The Fulton Ferry—dingy and deserted now—is full of fine memories. The old waiting room, with its ornate carved ceiling and fine, massive gas brackets, peoples itself, in one's imagination, with the lively and busy throngs of fifty and sixty years ago. "My life then (1850-60) was curiously identified with Fulton Ferry, already becoming the greatest in the world for general importance, volume, variety, rapidity, and picturesqueness." So said Walt Whitman. It is a curious experience to step aboard one of the boats in the drowsy heat of a summer afternoon and take the short voyage over to the Brooklyn slip, underneath one of the huge piers of the Bridge. A few heavy wagons and heat-oppressed horses are almost the only other passengers. Not far away from the ferry, on the Brooklyn side, are the three charmingly named streets—Cranberry, Orange, and Pineapple—which are also so lastingly associated with Walt Whitman's life. It strikes us as odd, incidentally, that Walt, who loved Brooklyn so much, should have written a phrase so capable of humorous interpretation as the following: "Human appearances and manners—endless humanity in all its phases—Brooklyn also." This you will find in Walt's Prose Works, which is (we suppose) one of the most neglected of American classics.

But Fulton Street, Manhattan—in spite of its two greatest triumphs: Evelyn Longman Batchelder's glorious figure of "Lightning," and the strictly legal "three grains of pepsin" which have been a comfort to so many stricken invalids—is a mere byway compared to Fulton Street, Brooklyn, whose long bustling channel may be followed right out into the Long Island pampas. At the corner of Fulton and Cranberry streets "Leaves of Grass" was set up and printed, Walt Whitman himself setting a good deal of the type. Ninety-eight Cranberry Street, we have always been told, was the address of Andrew and James Rome, the printers. The house at that corner is still numbered 98. The ground floor is occupied by a clothing store, a fruit stand, and a barber shop. The building looks as though it is probably the same one that Walt knew. Opposite it is a sign where the comparatively innocent legend BEN'S PURE LAGER has been deleted.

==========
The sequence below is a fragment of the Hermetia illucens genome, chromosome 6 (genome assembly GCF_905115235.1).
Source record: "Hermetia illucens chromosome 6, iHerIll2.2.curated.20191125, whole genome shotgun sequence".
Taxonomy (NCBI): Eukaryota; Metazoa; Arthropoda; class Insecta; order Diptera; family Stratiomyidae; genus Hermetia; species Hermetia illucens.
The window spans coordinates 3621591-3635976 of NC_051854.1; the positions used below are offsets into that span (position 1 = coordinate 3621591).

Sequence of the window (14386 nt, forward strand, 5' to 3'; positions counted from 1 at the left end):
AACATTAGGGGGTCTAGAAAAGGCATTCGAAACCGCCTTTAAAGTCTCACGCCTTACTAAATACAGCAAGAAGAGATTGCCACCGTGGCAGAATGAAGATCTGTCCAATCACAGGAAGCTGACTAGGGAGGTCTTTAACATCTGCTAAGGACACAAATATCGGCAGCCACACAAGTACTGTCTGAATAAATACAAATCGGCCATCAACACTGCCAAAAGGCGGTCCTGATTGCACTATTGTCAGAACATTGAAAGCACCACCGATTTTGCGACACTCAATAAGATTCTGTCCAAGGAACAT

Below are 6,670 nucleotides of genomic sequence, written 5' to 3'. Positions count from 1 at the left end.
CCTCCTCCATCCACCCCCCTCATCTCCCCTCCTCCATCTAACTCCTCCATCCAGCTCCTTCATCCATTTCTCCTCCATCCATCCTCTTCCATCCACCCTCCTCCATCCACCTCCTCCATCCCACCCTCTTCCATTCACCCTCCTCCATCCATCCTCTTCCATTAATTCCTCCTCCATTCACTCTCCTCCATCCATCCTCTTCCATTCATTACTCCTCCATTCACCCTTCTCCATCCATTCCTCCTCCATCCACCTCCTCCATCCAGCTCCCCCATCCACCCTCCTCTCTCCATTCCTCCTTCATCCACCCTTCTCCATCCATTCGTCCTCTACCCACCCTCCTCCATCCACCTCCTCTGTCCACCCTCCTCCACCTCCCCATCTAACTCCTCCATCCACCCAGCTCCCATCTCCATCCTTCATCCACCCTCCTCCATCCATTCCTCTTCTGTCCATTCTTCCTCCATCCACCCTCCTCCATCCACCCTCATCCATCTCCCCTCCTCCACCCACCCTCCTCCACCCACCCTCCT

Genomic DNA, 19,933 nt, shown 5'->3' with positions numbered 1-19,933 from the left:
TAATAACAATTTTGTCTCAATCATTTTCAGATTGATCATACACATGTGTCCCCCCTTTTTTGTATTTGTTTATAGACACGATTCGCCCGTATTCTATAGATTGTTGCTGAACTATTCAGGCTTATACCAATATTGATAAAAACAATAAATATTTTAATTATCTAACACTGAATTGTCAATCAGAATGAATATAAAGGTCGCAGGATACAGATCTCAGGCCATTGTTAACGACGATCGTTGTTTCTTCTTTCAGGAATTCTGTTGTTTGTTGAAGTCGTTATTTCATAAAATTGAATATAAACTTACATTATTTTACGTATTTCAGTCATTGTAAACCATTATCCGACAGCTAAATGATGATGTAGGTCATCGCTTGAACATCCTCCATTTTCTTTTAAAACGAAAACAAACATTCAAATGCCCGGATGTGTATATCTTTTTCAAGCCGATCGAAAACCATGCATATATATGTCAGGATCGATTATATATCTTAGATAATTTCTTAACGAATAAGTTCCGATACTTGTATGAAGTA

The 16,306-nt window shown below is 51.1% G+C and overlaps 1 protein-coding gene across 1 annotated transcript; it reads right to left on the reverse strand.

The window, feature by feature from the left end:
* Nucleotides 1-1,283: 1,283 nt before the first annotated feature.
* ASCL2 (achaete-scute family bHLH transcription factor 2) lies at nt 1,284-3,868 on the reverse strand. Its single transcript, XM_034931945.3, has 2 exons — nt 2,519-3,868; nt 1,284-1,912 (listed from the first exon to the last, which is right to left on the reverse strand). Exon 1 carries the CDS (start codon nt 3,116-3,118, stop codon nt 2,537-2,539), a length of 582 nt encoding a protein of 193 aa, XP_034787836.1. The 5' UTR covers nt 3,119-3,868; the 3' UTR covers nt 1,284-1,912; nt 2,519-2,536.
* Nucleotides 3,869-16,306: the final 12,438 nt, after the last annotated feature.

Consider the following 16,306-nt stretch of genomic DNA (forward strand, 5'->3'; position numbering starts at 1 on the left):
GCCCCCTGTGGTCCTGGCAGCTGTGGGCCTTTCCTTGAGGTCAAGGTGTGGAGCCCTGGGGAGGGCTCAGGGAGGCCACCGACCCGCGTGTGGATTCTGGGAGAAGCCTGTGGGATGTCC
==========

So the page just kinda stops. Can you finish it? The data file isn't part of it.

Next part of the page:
The pilgrim on Fulton Street will also want to have a look at the office of the Brooklyn Eagle, that famous paper which has numbered among its employees two such different journalists as Walt Whitman and Edward Bok. There are many interesting considerations to be drawn from the two volumes of Walt's writings for the Eagle, which were collected (under the odd title "The Gathering of the Forces") by Cleveland Rodgers and John Black. We have always been struck by the complacent naivete of Walt's judgments on literature (written, perhaps, when he was in a hurry to go swimming down at the foot of Fulton Street). Such remarks as the following make us ponder a little sadly. Walt wrote:

We are no admirer of such characters as Doctor Johnson. He was a sour, malicious, egotistical man. He was a sycophant of power and rank, withal; his biographer narrates that he "always spoke with rough contempt of popular liberty." His head was educated to the point of plus, but for his heart, might still more unquestionably stand the sign minus. He insulted his equals ... and tyrannized over his inferiors. He fawned upon his superiors, and, of course, loved to be fawned upon himself.... Nor were the freaks of this man the mere "eccentricities of genius"; they were probably the faults of a vile, low nature. His soul was a bad one.